On the 1st January 2020 the average 3-year fixed rate for owner occupiers paying principal and interest was 3.15%. Today the average 3-year fixed rate is 2.30%. The lowest 3-year fixed rate was 2.69% and it is now 1.89%.

Australia's home loan institutions

Savings interest rates

From 1 January to 31 December Canstar recorded:

  • 529 cuts to savings, with an average cut of -0.18%
  • 262 cuts to regular savings accounts, with an average cut of -0.19%
  • 267 cuts to bonus savings accounts, with an average cut of -0.17%

On 1st January 2020 the average regular savings account rate was 1.12%. Today that rate is 0.43%. The maximum rate was 2.65% and it is now 1.75% (available for 4-months).

On 1st January 2020 the average bonus savings account rate was 1.47%, now just 0.75%. The maximum rate was 2.25% and it is now 1.35%.


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Home-buyer confidence at an all-time high


More than two-thirds of respondents in a recent survey believe that the conditions are right to purchase a home – a level of confidence not seen since the onset of the pandemic.

Finder’s latest consumer sentiment survey, which involved a nationally representative sample of more than 20,300 respondents, found that 67% of Australians feel that now is a suitable time get on the property ladder, up from 42% last April.

This marked the first time that home-buying optimism has reached this level since the financial comparison site started tracking the metric in May 2019.

Confidence was highest in Adelaide, where 77% of those polled thought now is the right time to buy a home. This was followed by Melbourne’s 70%, Brisbane’s 69%, Perth’s 67%, and Sydney’s 59%. Numbers were not available for Canberra, Darwin, and Hobart.

Those expecting house prices in their areas to “significantly increase” also hit an all-time high of 19%, climbing from just 5% in September last year.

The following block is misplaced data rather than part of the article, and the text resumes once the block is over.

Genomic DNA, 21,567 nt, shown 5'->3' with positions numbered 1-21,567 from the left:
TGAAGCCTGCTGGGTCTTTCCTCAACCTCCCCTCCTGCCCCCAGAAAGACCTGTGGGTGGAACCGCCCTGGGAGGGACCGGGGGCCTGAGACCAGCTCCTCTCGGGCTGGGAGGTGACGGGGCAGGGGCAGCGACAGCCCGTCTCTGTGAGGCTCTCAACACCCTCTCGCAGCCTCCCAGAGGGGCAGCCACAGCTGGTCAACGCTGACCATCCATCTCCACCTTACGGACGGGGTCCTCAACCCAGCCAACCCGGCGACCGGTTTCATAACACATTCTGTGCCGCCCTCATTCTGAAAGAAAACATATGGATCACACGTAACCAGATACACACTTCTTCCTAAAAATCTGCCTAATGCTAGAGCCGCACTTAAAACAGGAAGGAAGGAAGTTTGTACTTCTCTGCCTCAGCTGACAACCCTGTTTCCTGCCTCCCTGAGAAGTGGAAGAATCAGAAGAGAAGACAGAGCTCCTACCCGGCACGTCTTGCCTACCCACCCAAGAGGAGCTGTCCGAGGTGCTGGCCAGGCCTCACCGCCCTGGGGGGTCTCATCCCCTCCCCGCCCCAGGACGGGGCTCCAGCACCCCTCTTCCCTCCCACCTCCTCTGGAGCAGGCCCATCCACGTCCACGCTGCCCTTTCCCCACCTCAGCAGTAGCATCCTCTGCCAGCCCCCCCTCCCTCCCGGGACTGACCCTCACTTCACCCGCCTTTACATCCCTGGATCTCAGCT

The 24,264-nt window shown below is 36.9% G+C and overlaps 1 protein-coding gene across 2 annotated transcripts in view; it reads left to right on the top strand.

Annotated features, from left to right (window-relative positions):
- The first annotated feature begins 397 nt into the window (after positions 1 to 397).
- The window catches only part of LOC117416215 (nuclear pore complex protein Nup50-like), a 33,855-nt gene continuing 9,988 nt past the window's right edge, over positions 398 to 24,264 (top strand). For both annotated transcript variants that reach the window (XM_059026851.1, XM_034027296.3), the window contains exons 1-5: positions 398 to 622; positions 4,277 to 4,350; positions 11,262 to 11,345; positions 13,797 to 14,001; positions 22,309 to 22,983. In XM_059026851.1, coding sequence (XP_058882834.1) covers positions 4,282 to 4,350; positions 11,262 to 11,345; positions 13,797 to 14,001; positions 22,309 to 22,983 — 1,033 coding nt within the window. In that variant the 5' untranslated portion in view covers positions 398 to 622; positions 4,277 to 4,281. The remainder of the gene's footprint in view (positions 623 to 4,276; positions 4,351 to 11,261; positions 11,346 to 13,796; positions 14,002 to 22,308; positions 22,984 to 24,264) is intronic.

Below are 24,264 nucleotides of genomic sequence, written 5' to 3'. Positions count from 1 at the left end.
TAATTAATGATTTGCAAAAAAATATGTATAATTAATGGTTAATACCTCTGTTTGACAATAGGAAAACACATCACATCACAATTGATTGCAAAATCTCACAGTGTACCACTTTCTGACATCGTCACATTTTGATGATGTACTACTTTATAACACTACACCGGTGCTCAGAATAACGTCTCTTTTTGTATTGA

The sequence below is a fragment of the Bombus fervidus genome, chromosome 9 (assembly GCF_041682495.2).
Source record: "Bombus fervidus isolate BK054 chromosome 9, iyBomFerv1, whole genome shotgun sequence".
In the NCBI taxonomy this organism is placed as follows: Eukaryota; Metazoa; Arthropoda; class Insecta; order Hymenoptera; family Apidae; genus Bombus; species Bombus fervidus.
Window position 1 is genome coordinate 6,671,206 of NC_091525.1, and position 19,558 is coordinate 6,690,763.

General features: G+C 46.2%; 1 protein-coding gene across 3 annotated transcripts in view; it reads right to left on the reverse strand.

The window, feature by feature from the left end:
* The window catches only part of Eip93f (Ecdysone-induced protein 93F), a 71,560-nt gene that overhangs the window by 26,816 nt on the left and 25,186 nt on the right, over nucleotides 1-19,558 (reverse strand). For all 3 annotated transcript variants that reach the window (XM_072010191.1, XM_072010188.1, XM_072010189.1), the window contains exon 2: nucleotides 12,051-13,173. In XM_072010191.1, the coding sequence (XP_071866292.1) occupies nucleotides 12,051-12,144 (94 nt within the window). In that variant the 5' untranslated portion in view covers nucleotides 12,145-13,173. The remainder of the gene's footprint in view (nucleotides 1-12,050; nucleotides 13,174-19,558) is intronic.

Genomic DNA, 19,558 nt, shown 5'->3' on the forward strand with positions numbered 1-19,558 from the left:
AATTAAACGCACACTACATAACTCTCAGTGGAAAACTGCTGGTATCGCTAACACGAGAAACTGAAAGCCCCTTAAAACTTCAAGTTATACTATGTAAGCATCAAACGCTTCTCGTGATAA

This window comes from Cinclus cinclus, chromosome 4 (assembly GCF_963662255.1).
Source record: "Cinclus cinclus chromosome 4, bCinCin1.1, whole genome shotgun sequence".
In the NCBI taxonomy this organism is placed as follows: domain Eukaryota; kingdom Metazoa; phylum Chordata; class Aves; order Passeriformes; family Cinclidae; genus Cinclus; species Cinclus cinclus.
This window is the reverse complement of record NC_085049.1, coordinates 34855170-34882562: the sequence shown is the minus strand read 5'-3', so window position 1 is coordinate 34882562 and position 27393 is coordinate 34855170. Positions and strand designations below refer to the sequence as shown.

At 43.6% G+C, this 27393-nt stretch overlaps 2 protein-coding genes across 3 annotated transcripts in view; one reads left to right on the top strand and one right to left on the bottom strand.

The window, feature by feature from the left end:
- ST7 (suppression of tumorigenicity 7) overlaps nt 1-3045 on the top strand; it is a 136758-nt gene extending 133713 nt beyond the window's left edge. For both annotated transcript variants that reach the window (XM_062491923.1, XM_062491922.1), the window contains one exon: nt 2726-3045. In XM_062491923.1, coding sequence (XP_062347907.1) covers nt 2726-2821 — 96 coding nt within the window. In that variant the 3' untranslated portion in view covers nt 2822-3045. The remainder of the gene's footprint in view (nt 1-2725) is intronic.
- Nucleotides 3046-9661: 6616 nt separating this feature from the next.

Meanwhile, respondents who anticipate property values to “somewhat increase” rose to 44% from a low of 18% back in April.

Graham Cooke, insights manager at Finder, said that the recent spike home-buyer optimism was a good indication of economic recovery.

“This rebound in buyer confidence is indicative of increased economic activity over the past few months, along with an optimistic outlook for 2021,” he said. “Not only did the Australian government do a better job than most at restricting the spread of COVID-19, but federal and state economic support measures helped prop up the property market.”

Cooke said that property prices in every capital city, expect for Melbourne, have reached a higher level compared to the same time last year, adding that he expected “this trajectory to continue,” especially with 86% of economists in a separate Finders survey predicting a full recovery of national house values this year.

However, Cooke advised prospective buyers to carefully consider the pros and cons “before taking the plunge in the current market.”

“Low interest rates and government assistance packages like the First Home Loan Deposit Scheme put buyers in a strong position. The potential removal of stamp duty in NSW will be another boon for buyers and may spread to other states,” he said. “If you’re thinking about dipping your toe in the market this year, make sure you have a strong credit history, and shop around before signing up for a home loan.”